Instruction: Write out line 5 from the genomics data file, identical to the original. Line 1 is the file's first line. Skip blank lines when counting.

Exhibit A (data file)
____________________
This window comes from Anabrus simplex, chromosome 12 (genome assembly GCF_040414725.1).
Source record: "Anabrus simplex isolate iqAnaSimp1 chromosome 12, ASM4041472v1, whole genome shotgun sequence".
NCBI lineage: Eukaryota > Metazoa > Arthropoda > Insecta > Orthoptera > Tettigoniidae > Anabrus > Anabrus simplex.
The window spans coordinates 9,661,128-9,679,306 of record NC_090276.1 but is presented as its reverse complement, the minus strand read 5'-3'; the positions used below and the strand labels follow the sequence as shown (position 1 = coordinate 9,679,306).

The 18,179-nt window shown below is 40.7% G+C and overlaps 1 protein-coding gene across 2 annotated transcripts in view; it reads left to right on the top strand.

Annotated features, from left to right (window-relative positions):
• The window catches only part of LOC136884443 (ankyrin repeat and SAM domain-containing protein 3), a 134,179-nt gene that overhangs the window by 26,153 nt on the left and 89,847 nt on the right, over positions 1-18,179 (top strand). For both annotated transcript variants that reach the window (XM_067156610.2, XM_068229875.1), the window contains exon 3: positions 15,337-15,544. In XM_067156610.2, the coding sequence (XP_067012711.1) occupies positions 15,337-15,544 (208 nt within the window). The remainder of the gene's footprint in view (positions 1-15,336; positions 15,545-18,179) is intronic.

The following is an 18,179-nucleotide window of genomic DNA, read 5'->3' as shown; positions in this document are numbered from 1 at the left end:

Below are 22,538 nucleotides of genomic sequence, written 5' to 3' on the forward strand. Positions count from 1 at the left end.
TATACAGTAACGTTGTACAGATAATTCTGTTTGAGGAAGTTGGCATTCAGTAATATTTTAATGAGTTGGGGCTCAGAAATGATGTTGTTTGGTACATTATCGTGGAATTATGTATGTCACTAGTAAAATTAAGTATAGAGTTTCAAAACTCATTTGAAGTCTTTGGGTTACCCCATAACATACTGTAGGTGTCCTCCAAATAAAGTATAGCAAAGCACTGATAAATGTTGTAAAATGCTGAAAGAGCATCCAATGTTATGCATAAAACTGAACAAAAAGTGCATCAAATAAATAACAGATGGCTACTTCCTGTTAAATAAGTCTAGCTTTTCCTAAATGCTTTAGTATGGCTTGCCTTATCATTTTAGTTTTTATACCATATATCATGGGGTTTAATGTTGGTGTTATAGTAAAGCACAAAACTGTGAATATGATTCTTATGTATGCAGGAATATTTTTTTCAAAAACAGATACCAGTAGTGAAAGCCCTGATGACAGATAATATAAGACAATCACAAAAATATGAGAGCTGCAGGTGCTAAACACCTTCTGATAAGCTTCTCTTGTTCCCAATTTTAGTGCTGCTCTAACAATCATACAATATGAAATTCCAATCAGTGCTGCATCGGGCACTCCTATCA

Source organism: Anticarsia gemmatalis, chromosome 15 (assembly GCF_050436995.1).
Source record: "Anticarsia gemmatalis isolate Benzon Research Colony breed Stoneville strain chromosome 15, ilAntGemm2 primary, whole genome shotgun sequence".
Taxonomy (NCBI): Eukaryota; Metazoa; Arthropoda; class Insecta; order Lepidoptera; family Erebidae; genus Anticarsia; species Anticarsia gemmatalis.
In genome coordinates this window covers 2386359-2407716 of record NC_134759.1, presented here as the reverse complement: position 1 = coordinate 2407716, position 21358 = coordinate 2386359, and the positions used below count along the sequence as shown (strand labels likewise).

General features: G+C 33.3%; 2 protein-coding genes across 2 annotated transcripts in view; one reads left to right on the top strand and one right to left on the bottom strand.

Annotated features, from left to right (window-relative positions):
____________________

The 18,179-nt window shown below is 40.7% G+C and overlaps 1 protein-coding gene across 2 annotated transcripts in view; it reads left to right on the top strand.